New Lanark is a village on the River Clyde, approximately 1.4 miles (2.2 kilometres) from Lanark, in South Lanarkshire, and some 40 km southeast of Glasgow, Scotland. It was founded in 1786 by David Dale, who built cotton mills and housing for the mill workers. Dale built the mills there in a brief partnership with the English inventor and entrepreneur Richard Arkwright to take advantage of the water power provided by the only waterfalls on the River Clyde.
Under the ownership of a partnership that included Dale's son-in-law, Robert Owen, a Welsh philanthropist and social reformer, New Lanark became a successful business and an epitome of utopian socialism as well as an early example of a planned settlement and so an important milestone in the historical development of urban planning. The New Lanark mills operated until 1968. After a period of decline, the New Lanark Conservation Trust (NLCT) was founded in 1974 (now known as the New Lanark Trust (NLT)) to prevent demolition of the village. By 2006 most of the buildings have been restored and the village has become a major tourist attraction. It is one of five UNESCO World Heritage Sites in Scotland and an Anchor Point of ERIH - The European Route of Industrial Heritage.
The New Lanark cotton mills were founded in 1786 by David Dale in a brief partnership with Richard Arkwright. Dale was one of the self-made "Burgher Gentry" of Glasgow who, like most of this gentry, had a summer retreat, an estate at Rosebank, Cambuslang, not far from the Falls of Clyde, which have been painted by J. M. W. Turner and many other artists. The mills used the recently developed water-powered cotton spinning machinery invented by Richard Arkwright.
Dale sold the mills, lands and village in the early 19th century for £60,000, payable over 20 years, to a partnership that included his son-in-law Robert Owen. Owen, who became mill manager in 1800, was an industrialist who carried on his father-in-law's philanthropic approach to industrial working and who subsequently became an influential social reformer. New Lanark, with its social and welfare programmes, epitomised his Utopian socialism (see also Owenism). The town and mills are important historically through their connection with Owen's ideas, but also because of their role in the developing industrial revolution in the UK and their place in the history of urban planning.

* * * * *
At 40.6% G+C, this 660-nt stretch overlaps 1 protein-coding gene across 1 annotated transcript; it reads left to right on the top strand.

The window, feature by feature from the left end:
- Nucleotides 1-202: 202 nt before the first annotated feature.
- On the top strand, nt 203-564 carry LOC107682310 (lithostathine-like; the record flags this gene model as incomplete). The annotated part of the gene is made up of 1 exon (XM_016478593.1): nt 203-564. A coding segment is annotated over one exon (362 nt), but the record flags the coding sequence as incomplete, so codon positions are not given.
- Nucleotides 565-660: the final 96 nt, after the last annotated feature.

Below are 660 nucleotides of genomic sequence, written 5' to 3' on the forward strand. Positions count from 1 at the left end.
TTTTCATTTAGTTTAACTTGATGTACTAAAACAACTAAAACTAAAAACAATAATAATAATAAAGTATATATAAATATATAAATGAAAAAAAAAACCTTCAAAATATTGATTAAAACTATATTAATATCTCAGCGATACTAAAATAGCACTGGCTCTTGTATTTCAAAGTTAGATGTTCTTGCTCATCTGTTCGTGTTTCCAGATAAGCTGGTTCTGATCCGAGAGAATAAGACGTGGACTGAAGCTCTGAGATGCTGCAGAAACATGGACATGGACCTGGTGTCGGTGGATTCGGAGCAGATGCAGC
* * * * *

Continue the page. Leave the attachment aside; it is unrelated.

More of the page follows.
New Lanark Today
It has been estimated that over 400,000 people visit the village each year. The importance of New Lanark has been recognised by UNESCO as one of Scotland's five World Heritage Sites, the others being Edinburgh Old and New Towns, Heart of Neolithic Orkney, St Kilda and the Antonine Wall. The mills and town were listed in 2001 after an unsuccessful application for World Heritage listing in 1986. About 200 people live in New Lanark. Of the residential buildings, only Mantilla Row and Double Row have not been restored.
Some of the restoration work was undertaken by the NLA and the NLCT. Braxfield Row and most of Long Row were restored by private individuals who bought the houses as derelict shells and restored them as private houses. In addition to the 20 owner-occupied properties in the village there are 45 rented properties let by the NLA, which is a registered housing association. The NLA also owns other buildings in the village.
Visiting New Lanark
There is a large free car park on the outskirts of the village. Only disabled visitors may park in the village. The walk from the car park down to the mill village provides a worthwhile panoramic view. There is a bus service from Lanark, which has a railway station with half-hourly services from Glasgow. The village has a three-star hotel, the New Lanark Mill Hotel, owned and operated by the New Lanark Conservation Trust; holiday flats, the Waterhouses, let by the hotel; and a youth hostel operated by the Scottish Youth Hostels Association. There are restaurants and shops in the village, and a visitors' centre.